This much is true for Blue. Racism and discrimination comes from every angle – his boss, the neighbors and the police. In one scene, he’s chased for hours by white men in a car, only to be caught by the police, who arrest him for running away from them. The scene refers to the infamous “sus” law of the 70s and 80s. Police could search anyone they suspected of having committed a crime. 44 percent of those arrested under “sus” in London were Black people, even though they made up only 6 percent of the city’s population at the time, targeted for nothing more than being Black. Tensions from the law, coupled with unemployment, triggered riots in Brixton just a year after the film was released.
Almost 40 years later, not much has changed. Stop and search is a graduation of the “sus” law, giving officers the right to stop anyone who they suspect has illegal drugs, a weapon or something that could be used to commit a crime. It’s still used disproportionately against black people, even though it’s more effective in detecting crimes committed by white people. In the U.S., the results of a police interaction is similar, though usually more fatal. The recent killing of Willie Bo at the hands of police suggests that Babylon’s message is as timely as ever.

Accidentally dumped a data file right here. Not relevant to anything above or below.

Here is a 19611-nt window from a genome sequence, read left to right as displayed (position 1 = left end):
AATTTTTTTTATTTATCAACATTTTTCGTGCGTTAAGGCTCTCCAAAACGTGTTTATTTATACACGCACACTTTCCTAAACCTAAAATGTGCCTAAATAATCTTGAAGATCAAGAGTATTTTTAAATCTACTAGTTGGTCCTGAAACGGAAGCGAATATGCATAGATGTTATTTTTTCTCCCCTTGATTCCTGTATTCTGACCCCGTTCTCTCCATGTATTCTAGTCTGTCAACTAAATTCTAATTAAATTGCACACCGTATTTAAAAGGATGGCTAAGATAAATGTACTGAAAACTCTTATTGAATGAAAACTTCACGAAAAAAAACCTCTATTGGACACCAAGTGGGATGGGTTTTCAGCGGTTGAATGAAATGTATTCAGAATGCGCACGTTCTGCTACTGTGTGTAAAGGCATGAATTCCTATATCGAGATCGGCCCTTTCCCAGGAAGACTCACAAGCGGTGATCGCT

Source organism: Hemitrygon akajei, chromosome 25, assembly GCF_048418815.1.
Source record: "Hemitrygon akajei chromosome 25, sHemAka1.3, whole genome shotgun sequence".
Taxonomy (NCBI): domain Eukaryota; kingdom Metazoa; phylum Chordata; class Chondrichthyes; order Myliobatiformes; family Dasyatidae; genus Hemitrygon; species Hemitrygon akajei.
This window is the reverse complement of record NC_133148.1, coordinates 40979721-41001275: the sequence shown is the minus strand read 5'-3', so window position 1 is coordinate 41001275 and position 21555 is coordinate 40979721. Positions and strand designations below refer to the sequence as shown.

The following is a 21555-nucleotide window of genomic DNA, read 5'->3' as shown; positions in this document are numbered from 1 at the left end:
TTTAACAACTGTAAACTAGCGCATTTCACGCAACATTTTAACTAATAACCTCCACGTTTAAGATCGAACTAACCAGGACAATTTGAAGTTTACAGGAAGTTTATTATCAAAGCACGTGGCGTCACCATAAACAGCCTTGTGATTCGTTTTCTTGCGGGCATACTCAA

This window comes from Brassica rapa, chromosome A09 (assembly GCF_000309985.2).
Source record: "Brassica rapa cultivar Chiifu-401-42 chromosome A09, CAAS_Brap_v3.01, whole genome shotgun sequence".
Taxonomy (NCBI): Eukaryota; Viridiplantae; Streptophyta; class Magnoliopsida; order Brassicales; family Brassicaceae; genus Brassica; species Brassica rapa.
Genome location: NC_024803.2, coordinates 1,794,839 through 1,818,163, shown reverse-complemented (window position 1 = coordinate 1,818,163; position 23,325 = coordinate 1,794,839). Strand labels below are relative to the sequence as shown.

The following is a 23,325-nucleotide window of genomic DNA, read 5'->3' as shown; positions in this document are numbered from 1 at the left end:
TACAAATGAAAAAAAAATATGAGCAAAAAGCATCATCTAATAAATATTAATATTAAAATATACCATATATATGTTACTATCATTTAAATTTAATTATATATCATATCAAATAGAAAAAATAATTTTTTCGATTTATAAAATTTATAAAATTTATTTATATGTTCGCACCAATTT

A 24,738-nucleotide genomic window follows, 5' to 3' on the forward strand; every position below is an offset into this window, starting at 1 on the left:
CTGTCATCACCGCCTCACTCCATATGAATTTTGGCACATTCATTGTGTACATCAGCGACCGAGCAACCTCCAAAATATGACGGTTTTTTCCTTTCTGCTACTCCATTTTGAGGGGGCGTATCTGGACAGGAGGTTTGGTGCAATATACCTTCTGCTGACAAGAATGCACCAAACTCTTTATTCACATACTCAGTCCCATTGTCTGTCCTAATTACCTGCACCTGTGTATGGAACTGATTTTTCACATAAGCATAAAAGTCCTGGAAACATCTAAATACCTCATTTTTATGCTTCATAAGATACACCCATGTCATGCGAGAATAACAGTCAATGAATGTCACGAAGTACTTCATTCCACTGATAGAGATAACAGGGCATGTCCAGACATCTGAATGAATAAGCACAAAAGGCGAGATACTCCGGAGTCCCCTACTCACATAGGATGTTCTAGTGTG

In the same way that Black communities now feel forced to push back, Blue is unable to brush off the attacks. For him, there are catastrophic results. But along the journey, music and identity are the lights in the dark that make it all bearable.
Reggae music and soundsystem culture are Babylon’s anchor. Though heavy, the film isn’t short of mischievous plots. We mostly follow Ital Lion as they prepare for their latest battle. Soundsystems would locate unique records, often sourced from back home in Jamaica, and aim to create a performance that most resonated with the audience. They were tested on loudness, instrumental selection and toasting, or rapping, which is Blue’s role. The final decision was made by crowd feedback. Traditionally they were set up outdoors but in cold inner-city London, battles took place in clubs, recreational centers and school halls.